East on the Rise: The Transformation of Central and Eastern Europe into a Global Logistics Hub

Posted on August 14, 2014

Antwerp, Rotterdam and Dusseldorf are well known logistics hubs in Europe, however, some cities in Central and Eastern Europe (CEE) are on their way to becoming regional hubs. New infrastructure such as roads, deep water ports and railroads, along with economic factors such as increased citizen purchasing power and low wages further facilitate growth. Many reports expect CEE hubs to gain more importance and a gradual shift of some logistics services to the east.
In their latest report, global real estate advisers Colliers International acknowledged that cities in the Netherlands, Belgium and Germany are still in the top 10 of European logistics hubs, mostly because these areas are densely populated and richest in the region. However, outside of these traditionally popular Western European areas, Prague (Czech Republic) and Bratislava (Slovakia) obtained the best score for distribution, offering lower labor and property costs. For example, Bratislava has rents, for prime distribution space, 25% lower than average compared to Western Europe and employee remuneration averages just a third of the compensation payable in the Netherlands.

Colliers also predicts that Turkey will gain more importance in the industrial and logistics market. Istanbul is already integrated into the European rail network and more than 10,000 kilometers of extra track is planned in the next decade. With the expanded infrastructure, Turkey will come to be a gateway to the Far and Middle East region.

Poland has the potential to become a major logistics hub spot by 2020 thanks to a low labor cost and good infrastructure. Recently, Bloomberg ranked Poland as the best country to do business in Eastern Europe and Central Asia. Poland has been the EU’s fastestgrowing economy since the debt crisis  started in 2008 and the only one to escape recession. The country has spent more than $80 billion to renovate roads and bridges in the last six years. In addition, it had the greatest labor productivity increase between 2009 and 2012 among 34 countries tracked by the Organization for Economic Cooperation and Development. Also, the average monthly salaries are only a third of the average wage of Germany, Poland's neighbor.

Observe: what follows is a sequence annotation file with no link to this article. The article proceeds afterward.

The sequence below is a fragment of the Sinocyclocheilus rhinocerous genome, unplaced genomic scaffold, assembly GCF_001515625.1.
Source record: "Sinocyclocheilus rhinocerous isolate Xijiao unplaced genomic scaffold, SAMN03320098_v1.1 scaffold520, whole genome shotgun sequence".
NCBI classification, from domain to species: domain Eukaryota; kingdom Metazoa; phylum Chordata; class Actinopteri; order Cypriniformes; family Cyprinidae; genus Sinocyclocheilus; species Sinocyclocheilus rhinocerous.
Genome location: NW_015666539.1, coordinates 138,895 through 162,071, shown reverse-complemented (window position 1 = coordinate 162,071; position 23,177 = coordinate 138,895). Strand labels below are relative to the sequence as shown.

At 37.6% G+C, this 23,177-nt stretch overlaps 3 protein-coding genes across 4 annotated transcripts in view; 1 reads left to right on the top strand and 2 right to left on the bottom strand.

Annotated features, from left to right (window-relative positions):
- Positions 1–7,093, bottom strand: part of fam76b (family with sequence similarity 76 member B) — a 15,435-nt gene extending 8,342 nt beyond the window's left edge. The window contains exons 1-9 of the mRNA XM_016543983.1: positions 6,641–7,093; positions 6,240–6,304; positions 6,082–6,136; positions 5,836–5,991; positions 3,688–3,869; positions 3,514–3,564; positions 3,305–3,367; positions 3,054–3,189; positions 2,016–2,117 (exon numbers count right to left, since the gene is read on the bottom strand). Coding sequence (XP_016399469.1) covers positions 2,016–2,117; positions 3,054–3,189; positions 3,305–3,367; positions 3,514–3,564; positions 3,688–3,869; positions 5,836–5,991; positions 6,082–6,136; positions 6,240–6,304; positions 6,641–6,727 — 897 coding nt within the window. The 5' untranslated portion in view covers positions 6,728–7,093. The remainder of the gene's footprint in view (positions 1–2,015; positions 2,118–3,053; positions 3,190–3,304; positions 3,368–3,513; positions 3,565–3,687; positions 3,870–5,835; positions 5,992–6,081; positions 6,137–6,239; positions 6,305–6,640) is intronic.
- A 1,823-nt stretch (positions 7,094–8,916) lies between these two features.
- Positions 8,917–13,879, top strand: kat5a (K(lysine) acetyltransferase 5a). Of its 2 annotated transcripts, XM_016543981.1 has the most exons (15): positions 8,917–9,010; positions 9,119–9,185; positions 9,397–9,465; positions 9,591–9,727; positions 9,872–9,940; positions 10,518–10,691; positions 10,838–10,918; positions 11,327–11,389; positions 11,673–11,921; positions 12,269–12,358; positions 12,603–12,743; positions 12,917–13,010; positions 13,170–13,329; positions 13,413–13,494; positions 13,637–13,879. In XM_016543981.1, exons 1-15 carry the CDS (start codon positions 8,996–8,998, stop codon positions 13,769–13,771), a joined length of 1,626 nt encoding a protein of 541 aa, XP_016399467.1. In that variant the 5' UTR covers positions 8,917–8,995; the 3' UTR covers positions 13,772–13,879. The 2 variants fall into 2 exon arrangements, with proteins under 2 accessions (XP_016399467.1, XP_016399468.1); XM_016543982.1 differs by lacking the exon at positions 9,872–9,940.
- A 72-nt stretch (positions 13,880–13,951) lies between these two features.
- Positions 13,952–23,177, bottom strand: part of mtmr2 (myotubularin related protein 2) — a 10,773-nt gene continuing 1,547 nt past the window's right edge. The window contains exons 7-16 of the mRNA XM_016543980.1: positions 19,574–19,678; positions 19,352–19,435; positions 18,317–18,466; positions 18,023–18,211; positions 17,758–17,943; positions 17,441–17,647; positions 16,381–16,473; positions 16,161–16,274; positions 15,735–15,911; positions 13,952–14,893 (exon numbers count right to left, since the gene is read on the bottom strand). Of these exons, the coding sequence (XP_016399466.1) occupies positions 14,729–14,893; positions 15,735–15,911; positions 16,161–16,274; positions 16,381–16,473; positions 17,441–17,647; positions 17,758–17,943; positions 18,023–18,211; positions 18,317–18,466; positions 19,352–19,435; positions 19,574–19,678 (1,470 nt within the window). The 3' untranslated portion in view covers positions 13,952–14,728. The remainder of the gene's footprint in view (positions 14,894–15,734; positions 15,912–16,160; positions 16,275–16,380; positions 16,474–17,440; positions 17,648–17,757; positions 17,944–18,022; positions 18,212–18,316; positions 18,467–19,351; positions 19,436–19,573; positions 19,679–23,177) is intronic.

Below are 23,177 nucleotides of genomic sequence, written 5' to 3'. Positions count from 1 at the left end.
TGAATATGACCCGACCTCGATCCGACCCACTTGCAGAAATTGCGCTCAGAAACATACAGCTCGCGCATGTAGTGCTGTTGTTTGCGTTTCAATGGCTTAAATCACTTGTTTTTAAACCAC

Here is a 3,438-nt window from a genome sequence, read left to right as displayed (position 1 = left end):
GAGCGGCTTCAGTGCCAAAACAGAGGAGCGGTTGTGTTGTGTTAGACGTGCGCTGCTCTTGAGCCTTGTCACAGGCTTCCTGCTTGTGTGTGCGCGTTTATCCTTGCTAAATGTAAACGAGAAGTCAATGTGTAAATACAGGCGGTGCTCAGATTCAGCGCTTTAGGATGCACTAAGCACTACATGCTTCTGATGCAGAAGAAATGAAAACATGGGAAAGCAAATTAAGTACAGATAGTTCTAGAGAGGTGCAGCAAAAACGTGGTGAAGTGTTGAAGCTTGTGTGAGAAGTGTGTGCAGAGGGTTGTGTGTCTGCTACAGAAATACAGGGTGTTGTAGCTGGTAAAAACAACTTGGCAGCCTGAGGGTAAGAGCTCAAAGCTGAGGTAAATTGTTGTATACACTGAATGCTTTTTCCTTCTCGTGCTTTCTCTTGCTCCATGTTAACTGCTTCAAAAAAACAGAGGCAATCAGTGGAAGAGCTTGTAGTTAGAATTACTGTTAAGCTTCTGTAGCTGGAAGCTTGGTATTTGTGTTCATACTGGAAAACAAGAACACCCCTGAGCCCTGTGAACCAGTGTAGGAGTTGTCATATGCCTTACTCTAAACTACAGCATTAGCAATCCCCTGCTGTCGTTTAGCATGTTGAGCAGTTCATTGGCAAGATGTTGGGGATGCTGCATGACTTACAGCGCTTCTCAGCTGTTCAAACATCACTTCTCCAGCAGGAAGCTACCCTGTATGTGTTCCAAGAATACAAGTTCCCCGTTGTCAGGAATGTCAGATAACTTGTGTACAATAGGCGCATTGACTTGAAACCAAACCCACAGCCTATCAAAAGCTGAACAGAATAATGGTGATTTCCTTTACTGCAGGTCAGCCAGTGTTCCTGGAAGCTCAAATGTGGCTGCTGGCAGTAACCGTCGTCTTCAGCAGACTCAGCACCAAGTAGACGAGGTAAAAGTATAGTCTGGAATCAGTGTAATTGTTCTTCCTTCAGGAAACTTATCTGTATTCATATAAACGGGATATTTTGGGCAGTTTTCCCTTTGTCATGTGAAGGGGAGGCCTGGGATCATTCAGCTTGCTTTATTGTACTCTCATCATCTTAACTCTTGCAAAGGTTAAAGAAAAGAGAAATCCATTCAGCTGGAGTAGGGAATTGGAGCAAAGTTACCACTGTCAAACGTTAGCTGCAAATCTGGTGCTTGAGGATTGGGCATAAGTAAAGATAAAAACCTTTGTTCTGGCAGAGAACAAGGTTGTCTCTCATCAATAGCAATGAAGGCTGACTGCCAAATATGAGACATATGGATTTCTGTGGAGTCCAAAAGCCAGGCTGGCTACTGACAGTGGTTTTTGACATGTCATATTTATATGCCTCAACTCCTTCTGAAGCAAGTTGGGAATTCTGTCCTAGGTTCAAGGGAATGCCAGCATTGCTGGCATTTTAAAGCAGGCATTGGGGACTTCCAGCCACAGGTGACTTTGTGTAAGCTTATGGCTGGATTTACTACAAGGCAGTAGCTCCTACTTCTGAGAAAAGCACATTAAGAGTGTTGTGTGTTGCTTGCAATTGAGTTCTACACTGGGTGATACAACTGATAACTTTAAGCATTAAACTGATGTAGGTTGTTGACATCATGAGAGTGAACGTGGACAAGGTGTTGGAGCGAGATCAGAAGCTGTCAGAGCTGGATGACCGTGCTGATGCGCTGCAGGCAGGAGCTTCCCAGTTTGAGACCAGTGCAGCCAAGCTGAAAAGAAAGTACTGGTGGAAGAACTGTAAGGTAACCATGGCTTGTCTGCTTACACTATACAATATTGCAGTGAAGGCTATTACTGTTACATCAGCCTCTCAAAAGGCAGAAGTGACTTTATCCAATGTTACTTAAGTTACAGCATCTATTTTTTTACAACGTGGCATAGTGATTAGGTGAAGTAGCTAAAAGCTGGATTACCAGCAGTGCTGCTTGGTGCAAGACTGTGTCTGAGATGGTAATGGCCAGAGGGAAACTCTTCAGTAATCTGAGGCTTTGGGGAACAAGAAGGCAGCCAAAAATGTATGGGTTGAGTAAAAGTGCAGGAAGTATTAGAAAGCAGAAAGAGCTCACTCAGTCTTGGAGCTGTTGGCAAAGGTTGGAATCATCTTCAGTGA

One of the leading operators of industrial real estate, Prolongis, examined the most desirable logistics locations in 2013 and their survey revealed that its participants are ready to operate a Pan-European network by 2018. Prolongis boldly added Romania to the list of future hot logistics spots. Romania is attractive (similarly to its Eastern European counterparts) due to low labor and real estate costs.

Of course, the CEE region is not without drawbacks. Some countries are slow to implement and maintain EU standards. Excessive regulation and possible economic and political instability are other issues one has to keep in mind. Lastly, the CEE region is by no means a homogenous market - it is a mix of cultures, languages and currencies. Building a network of local experts and advisers is one of the keys to success in this region.

How can we help?
In the tricky CEE business environment, Allyn International is happy to offer logistics and supply chain solutions. Allyn has operated a regional headquarters in Prague, Czech Republic since 2000 and is ready to share valuable knowledge and experience. If you would like additional information you can email us at sales@allynintl.com.


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Contributor: Ivana Svobodova

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